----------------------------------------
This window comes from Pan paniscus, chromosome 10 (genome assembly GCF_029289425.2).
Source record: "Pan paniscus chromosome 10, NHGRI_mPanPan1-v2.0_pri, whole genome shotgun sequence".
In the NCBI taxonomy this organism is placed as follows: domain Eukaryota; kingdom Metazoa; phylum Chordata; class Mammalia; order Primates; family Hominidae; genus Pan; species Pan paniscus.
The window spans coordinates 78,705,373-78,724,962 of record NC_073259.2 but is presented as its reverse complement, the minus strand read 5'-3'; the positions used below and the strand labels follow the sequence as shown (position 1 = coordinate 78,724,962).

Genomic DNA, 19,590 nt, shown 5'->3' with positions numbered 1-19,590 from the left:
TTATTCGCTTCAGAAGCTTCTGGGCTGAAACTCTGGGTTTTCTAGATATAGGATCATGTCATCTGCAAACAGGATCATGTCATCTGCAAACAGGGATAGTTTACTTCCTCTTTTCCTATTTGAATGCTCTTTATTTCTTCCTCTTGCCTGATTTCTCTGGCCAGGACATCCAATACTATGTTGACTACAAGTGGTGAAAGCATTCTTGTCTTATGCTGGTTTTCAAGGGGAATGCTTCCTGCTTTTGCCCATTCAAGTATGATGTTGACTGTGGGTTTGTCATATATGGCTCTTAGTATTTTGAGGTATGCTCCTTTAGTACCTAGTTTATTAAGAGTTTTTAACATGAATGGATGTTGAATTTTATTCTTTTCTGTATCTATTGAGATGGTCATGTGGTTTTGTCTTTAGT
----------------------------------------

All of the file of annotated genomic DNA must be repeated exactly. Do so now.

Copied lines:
This window comes from Pan paniscus, chromosome 10 (genome assembly GCF_029289425.2).
Source record: "Pan paniscus chromosome 10, NHGRI_mPanPan1-v2.0_pri, whole genome shotgun sequence".
In the NCBI taxonomy this organism is placed as follows: domain Eukaryota; kingdom Metazoa; phylum Chordata; class Mammalia; order Primates; family Hominidae; genus Pan; species Pan paniscus.
The window spans coordinates 78,705,373-78,724,962 of record NC_073259.2 but is presented as its reverse complement, the minus strand read 5'-3'; the positions used below and the strand labels follow the sequence as shown (position 1 = coordinate 78,724,962).

Genomic DNA, 19,590 nt, shown 5'->3' with positions numbered 1-19,590 from the left:
TTATTCGCTTCAGAAGCTTCTGGGCTGAAACTCTGGGTTTTCTAGATATAGGATCATGTCATCTGCAAACAGGATCATGTCATCTGCAAACAGGGATAGTTTACTTCCTCTTTTCCTATTTGAATGCTCTTTATTTCTTCCTCTTGCCTGATTTCTCTGGCCAGGACATCCAATACTATGTTGACTACAAGTGGTGAAAGCATTCTTGTCTTATGCTGGTTTTCAAGGGGAATGCTTCCTGCTTTTGCCCATTCAAGTATGATGTTGACTGTGGGTTTGTCATATATGGCTCTTAGTATTTTGAGGTATGCTCCTTTAGTACCTAGTTTATTAAGAGTTTTTAACATGAATGGATGTTGAATTTTATTCTTTTCTGTATCTATTGAGATGGTCATGTGGTTTTGTCTTTAGT